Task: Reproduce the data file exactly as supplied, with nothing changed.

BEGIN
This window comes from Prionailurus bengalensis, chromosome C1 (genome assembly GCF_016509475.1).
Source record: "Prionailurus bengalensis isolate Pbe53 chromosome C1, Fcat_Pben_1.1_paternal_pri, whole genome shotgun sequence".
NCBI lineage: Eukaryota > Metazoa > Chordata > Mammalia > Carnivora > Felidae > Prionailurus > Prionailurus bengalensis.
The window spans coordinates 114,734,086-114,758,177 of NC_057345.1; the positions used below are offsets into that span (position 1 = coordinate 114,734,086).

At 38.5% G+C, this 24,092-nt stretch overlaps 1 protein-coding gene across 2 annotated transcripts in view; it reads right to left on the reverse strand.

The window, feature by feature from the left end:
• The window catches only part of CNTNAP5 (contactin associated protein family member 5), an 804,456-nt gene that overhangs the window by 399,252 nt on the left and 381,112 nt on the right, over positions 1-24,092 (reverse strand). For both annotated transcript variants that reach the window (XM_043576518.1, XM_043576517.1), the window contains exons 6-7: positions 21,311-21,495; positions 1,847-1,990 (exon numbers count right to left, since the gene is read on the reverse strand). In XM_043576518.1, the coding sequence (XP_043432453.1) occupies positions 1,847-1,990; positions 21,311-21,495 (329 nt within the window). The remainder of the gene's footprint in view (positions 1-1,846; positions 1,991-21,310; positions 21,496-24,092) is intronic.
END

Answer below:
This window comes from Prionailurus bengalensis, chromosome C1 (genome assembly GCF_016509475.1).
Source record: "Prionailurus bengalensis isolate Pbe53 chromosome C1, Fcat_Pben_1.1_paternal_pri, whole genome shotgun sequence".
NCBI lineage: Eukaryota > Metazoa > Chordata > Mammalia > Carnivora > Felidae > Prionailurus > Prionailurus bengalensis.
The window spans coordinates 114,734,086-114,758,177 of NC_057345.1; the positions used below are offsets into that span (position 1 = coordinate 114,734,086).

At 38.5% G+C, this 24,092-nt stretch overlaps 1 protein-coding gene across 2 annotated transcripts in view; it reads right to left on the reverse strand.

The window, feature by feature from the left end:
• The window catches only part of CNTNAP5 (contactin associated protein family member 5), an 804,456-nt gene that overhangs the window by 399,252 nt on the left and 381,112 nt on the right, over positions 1-24,092 (reverse strand). For both annotated transcript variants that reach the window (XM_043576518.1, XM_043576517.1), the window contains exons 6-7: positions 21,311-21,495; positions 1,847-1,990 (exon numbers count right to left, since the gene is read on the reverse strand). In XM_043576518.1, the coding sequence (XP_043432453.1) occupies positions 1,847-1,990; positions 21,311-21,495 (329 nt within the window). The remainder of the gene's footprint in view (positions 1-1,846; positions 1,991-21,310; positions 21,496-24,092) is intronic.